A very hard lesson learned

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A very hard lesson learned

Korea Advanced Institute of Science and Technology is the incubator for the country’s science and technology intelligence and talent. But the state-funded school has recently been in the spotlight for something it cannot be proud of - student suicides.

A fourth student in the first four months of this year has committed suicide, raising serious questions about the university’s fundamental education system. The reason for taking one’s own life may spring from personal problems, but the school environment may nevertheless partly be blamed.

Students and the teaching staff are one voice in complaining over the school’s intense competitive education system. Kaist president Suh Nam-pyo upon inauguration in 2006 initiated a program to hone education standards that generated both advantages and downsides.

The school strengthened the screening of tenure and assessment of professors to sack those who fall behind in research, breathing fresh air into the high-brow lecturing society. But at the same time, it increased pressure on students by penalizing them with tuition fees for low grades or poor attendance records and teaching all classes in English.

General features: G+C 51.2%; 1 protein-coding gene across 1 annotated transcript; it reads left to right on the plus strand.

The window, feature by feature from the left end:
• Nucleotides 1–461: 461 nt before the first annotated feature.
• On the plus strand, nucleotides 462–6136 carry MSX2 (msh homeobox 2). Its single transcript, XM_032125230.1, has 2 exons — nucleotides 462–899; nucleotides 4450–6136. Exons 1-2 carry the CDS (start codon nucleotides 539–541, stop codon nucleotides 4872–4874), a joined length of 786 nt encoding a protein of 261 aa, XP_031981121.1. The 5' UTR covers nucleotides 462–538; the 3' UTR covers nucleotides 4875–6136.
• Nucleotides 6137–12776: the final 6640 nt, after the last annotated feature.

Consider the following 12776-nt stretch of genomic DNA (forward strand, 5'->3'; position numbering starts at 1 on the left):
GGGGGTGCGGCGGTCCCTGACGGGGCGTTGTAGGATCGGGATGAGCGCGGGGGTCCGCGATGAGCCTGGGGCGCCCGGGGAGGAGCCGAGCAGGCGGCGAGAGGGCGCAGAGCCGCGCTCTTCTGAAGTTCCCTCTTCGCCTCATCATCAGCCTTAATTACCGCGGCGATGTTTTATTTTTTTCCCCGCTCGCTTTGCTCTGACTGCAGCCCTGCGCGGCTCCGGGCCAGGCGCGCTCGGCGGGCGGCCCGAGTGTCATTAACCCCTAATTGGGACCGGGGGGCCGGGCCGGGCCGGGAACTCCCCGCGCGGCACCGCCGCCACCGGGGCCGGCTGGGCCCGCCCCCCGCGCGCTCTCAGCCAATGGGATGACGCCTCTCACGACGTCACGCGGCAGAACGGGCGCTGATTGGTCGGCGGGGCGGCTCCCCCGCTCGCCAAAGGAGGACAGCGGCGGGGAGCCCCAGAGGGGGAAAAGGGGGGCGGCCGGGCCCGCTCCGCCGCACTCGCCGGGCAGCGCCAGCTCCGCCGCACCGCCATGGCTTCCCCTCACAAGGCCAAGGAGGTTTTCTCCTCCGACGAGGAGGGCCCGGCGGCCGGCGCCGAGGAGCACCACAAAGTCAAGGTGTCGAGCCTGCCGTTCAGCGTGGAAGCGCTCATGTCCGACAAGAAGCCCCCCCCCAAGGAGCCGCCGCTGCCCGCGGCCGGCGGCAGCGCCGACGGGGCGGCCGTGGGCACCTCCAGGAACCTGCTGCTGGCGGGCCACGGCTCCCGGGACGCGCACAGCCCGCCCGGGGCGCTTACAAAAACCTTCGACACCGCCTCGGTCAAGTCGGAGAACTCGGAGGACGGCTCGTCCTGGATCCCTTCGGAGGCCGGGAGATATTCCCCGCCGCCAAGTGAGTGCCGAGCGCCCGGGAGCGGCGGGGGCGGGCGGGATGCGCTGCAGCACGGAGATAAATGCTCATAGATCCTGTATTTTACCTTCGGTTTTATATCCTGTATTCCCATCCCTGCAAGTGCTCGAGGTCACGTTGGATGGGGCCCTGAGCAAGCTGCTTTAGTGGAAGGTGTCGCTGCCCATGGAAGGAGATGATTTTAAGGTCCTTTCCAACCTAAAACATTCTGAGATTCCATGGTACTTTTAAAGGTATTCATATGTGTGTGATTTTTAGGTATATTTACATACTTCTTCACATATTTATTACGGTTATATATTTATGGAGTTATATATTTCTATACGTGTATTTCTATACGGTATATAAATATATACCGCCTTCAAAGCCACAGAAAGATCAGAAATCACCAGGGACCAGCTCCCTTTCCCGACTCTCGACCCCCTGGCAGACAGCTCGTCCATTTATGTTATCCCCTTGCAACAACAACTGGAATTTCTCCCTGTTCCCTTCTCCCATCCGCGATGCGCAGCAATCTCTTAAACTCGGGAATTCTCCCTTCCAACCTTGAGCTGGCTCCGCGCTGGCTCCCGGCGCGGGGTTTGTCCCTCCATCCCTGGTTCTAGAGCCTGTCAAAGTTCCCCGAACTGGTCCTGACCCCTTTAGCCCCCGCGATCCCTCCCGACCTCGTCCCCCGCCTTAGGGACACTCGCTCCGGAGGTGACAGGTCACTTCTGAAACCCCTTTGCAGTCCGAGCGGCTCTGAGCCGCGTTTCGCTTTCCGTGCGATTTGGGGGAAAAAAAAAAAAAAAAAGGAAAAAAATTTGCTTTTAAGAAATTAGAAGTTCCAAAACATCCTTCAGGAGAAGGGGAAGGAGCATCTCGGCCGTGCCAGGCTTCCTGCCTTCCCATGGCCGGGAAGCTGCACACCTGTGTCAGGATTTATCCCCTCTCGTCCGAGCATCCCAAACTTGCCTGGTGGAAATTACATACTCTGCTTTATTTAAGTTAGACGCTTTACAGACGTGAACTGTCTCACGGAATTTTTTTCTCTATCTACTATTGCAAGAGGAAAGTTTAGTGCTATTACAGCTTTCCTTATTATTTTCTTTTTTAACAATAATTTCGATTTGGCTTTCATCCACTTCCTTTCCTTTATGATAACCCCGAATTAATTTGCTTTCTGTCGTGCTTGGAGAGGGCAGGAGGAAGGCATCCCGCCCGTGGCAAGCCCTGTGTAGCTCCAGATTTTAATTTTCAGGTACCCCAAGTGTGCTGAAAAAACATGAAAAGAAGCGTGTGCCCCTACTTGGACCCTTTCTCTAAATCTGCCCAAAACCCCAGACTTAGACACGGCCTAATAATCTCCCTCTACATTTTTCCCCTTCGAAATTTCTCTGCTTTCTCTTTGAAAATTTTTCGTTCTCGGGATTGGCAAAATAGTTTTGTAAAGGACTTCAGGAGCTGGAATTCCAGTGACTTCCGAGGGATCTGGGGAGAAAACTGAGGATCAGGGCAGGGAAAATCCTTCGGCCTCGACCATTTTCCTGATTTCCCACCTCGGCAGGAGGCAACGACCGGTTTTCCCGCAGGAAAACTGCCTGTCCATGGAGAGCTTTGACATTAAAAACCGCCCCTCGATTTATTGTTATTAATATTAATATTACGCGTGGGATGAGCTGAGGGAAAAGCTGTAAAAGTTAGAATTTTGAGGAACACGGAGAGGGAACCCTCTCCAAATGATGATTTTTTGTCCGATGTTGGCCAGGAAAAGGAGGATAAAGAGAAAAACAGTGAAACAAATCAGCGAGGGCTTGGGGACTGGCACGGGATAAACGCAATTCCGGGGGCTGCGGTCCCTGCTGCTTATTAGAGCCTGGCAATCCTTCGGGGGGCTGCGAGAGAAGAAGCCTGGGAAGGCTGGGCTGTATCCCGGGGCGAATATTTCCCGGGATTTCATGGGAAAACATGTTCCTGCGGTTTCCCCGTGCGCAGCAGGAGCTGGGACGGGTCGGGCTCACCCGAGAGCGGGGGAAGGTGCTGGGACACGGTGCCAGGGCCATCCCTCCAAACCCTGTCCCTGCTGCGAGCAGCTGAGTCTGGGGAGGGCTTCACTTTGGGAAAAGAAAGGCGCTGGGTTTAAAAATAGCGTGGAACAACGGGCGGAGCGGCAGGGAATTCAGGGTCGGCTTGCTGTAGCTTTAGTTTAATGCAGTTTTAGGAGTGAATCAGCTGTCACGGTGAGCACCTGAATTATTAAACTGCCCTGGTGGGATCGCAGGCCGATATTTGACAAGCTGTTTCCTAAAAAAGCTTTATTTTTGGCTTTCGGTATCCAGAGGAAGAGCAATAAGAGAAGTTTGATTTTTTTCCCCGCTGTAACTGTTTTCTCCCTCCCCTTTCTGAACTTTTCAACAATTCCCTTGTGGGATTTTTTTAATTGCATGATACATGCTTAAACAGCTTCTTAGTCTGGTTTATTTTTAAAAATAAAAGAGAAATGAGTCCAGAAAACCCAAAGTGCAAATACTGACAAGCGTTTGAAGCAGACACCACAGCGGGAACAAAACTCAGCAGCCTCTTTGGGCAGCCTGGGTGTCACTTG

The tuition penalty would have served as immense stress, rather than academic drive, for students who usually choose public-funded schools for less of a tuition burden. The students who are accepted to the prestigious school have been at the top for most of their lower education and could have suffered enormous a psychological setback upon getting such penalties, pushing some to even consider suicide. It is pitiful that the school failed to come up with ideas to stimulate academic passion through encouragement and praise rather than the means of penalty and humiliation. Converting all classes to English language also only ended up undermining course understanding among pupils.

Universities must stay alert to raise competitiveness to keep up with other global rivals. But we can hardly expect creativeness, innovation and ambition from a campus ripe with complaint of unhappiness and distress.

The school should pay more attention to its students and their needs to improve the learning environment. It shouldn’t stop at chucking away the penalty system. The board should call for a confidence vote on the president. If deemed necessary for the interests of students and school, he should step down. We hope the school can quickly restore its better name as mecca of science.
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